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As far as unhealthy nationalism is concerned …

Shanghaiist highlighted some interesting news: “selling Chinese-made American flags within Minnesota is a crime punishable by up to 90 days in jail and/or a US$1,000 fine.”

What’s going to be the next, penalizing a bare lapel?

Categories: aside, News Tags: , ,
  1. July 5th, 2008 at 23:17 | #1

    Jail time. I read that article earlier but the Jail time was caught in my blind spot.

  2. Daniel
    July 6th, 2008 at 07:13 | #2

    Might be a little too excessive in my opinion. Personally, I do believe that it would be more symbolic for National Flags to be made by it’s Native country. It might be a tic for tac type of ordeal, some political game or just expressing what the people think but it’s not going to be a simple black-and-white type of reasoning for this action, despite what many supporters or opponents say.
    I am concerned with the amount of Americans in Jail already and what other actions that could affect it.

  3. Jay
    July 7th, 2008 at 15:02 | #3

    Once again, the China heart is hurt? The law says NOTHING about Chinese flags not being allowed. (Though most are made in China) The new law says all American flags sold in Minnesota must be American made. Pretty simple logic really. What did happen is the the price of flags doubled in price overnight. However, what would you think if your Chinese flag said “Made in Bangladesh”?

  4. vadaga
    July 8th, 2008 at 03:02 | #4

    Pretty sad times for the US if it needs to rely on starting spurious wars and flag-production monopolies in order to prop up its economy.

  5. July 8th, 2008 at 04:20 | #5


    Personally, I wouldn’t care where my national flag is made but if I were to buy one, I would pick a cheaper one regardless of where it was made. If the flag happened to be made in India or China, I might even think that my purchase of that flag is a wee bit of symbolism – buy a flag, participate in trade, which helps employ someone who just might need that job to feed his/her family or help their children get an education. Who knows, eh? But if you think of it that way, it just might be more patriotic to buy a flag made in China or India than one locally.

    But you’ve got to admit, this law hits a couple of Americanism in one sweep: xenophobic reaction when the economy tanks and yet another way to ensure pownage for highest incarceration rate.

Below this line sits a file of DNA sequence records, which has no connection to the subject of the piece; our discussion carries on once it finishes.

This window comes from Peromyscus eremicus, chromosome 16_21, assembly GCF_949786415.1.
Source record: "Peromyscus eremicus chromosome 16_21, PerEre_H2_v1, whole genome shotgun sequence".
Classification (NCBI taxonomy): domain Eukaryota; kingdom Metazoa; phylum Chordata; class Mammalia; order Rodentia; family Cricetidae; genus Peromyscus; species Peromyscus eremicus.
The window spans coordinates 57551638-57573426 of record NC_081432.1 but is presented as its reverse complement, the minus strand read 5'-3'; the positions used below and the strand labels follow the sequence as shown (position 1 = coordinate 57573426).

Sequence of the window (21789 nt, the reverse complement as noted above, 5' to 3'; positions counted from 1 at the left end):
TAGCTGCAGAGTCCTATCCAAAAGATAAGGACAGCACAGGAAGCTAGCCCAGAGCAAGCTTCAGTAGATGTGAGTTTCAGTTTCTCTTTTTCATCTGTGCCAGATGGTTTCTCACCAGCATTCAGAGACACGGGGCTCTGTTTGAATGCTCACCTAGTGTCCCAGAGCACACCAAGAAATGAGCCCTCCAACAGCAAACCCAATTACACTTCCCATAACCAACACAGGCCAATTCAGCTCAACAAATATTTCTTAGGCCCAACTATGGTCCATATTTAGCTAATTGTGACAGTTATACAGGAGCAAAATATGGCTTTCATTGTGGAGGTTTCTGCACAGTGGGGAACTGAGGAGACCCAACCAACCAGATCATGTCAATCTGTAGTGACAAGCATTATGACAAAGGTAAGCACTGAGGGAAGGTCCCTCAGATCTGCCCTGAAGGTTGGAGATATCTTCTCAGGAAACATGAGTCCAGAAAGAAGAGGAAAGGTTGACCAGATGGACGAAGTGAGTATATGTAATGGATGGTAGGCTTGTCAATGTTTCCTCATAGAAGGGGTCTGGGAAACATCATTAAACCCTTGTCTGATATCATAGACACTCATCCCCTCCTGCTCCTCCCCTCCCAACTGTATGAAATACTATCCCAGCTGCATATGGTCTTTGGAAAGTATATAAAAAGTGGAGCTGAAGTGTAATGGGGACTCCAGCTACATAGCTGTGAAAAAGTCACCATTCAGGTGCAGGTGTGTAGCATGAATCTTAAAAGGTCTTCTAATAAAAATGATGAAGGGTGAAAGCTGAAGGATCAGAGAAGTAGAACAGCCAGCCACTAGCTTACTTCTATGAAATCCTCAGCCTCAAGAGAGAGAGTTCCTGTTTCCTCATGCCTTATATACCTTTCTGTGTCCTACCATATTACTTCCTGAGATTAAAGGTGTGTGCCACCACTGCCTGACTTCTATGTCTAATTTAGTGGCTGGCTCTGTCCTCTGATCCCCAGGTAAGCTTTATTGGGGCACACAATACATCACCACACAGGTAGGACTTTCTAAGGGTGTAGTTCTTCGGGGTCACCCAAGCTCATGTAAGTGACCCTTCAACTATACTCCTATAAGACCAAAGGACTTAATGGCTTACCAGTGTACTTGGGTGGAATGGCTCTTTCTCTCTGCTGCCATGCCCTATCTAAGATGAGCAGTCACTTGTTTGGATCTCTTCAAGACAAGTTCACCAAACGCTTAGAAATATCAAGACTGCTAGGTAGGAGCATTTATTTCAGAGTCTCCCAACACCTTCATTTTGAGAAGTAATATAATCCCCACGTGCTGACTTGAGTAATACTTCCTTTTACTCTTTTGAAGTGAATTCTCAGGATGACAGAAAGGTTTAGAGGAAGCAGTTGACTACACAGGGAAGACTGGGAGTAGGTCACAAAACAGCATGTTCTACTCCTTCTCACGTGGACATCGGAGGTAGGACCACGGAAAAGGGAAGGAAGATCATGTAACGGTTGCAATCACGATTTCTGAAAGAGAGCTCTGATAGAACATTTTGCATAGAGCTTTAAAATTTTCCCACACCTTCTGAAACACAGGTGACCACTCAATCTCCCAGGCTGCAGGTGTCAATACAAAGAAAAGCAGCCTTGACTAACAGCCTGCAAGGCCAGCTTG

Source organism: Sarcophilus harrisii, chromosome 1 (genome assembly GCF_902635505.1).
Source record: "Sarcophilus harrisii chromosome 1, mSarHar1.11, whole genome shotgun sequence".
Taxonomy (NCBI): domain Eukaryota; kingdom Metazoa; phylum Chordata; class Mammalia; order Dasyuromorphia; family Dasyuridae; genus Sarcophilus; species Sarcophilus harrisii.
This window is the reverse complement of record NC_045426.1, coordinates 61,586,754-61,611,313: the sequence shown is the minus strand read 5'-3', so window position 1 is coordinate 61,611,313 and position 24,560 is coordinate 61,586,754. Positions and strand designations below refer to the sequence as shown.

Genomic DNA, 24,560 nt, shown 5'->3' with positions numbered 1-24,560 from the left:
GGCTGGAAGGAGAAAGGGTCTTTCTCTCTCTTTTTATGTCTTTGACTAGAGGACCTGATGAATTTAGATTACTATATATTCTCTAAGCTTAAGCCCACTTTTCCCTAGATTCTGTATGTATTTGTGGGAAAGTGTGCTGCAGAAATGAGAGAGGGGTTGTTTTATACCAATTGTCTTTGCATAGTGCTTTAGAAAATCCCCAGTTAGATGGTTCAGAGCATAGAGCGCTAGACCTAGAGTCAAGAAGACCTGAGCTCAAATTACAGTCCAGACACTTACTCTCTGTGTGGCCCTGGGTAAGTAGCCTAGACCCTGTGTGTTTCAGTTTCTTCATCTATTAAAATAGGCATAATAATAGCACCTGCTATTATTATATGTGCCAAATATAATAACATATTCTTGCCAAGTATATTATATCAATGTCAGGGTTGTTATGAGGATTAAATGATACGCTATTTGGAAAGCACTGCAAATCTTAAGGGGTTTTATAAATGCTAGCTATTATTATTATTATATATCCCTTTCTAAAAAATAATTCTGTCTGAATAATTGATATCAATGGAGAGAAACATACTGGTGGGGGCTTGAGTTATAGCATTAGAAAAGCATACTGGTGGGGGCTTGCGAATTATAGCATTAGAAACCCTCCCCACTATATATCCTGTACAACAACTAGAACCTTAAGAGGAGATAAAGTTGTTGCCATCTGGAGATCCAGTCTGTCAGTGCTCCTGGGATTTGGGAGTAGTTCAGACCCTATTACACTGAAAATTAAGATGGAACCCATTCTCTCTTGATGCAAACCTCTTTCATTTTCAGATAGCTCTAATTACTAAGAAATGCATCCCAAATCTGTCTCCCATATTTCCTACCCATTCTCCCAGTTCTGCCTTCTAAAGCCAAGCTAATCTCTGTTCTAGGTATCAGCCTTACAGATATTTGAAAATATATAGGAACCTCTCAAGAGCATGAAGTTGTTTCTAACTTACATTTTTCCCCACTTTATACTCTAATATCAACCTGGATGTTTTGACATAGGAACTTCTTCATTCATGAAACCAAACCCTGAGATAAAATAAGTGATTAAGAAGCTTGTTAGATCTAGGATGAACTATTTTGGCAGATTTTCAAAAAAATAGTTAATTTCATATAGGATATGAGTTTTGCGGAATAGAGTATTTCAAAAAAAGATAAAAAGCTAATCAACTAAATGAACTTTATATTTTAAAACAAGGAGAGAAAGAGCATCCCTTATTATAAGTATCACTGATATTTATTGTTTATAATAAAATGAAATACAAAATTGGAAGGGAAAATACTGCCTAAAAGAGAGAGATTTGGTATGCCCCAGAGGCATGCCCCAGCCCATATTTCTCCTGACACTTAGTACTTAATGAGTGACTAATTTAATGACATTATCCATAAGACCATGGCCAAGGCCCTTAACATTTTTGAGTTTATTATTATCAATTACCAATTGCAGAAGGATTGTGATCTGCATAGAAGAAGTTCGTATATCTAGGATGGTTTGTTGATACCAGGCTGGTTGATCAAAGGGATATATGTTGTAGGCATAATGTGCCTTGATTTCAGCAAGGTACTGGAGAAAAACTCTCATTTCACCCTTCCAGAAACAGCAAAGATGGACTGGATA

6. Jay
    July 9th, 2008 at 12:24 | #6

    Trust me, no one would ever go to jail. A fine is what would happen, Unless that person keeps breaking the law. That is where the jail time would come in. Ironically, Minnesota is one of the most progressive states in America and is very liberal. However, the bitter irony of American flags made in another country eventually even makes a liberal react. Ironically, it’s the true conservative who would be against the law because it puts the government in control of free trade. Me personally, since I call Minnesota home when I’m not living in China? Who cares really. I understand the reason behind the law makers who think an American flag should be made in America. What it REALLT boils down to though, is that it’s an election year and those that voted for the law can point to their patriotism. Sad really.The law really has no effect other than increasing the price of flags. That will just go on to prove the benefit off free trade. Lower prices.

  7. Opersai
    July 9th, 2008 at 18:58 | #7


    “Once again, the China heart is hurt?”

    Hurt for…? I really don’t care, but I just think it’s silly to have to rely on this kind of law to reinforce the sense of patriotism. Relay so much on form, like a fashion show. There’s Buddhist story / saying: “if you hold the spirit of Buddhism to your heart, it doesn’t matter even if you eat meat and drink alcohol as a monk.” In Christine, I recall, Jesus warns his followers not to be restricted by form.

    It’s cool when people voluntarily show their patriotism with choice and statement, but to rely on law to force people to make the choice, to appear to be on the right side will only show how fragile that patriotism is.

  8. Opersai
    July 9th, 2008 at 19:01 | #8

    >_< I’m shamed by my poor spelling.

    (Rely) so much on form….

    In (Christian), I recall, Jesus warns his followers not to be restricted by form.

  9. BMY
    July 10th, 2008 at 03:21 | #9

    don’t worry,Opersai.

    I know what you are saying with the wrong spelling as I am the one with the worst English skills here. no need to be shamed if you look at my broken words. I don’t care because I am practicing.

  10. Oops
    July 10th, 2008 at 09:25 | #10

    😉 Don’t forget Chinese-made flags were also made for another unintended customer

    ‘Free Tibet’ flags made in China

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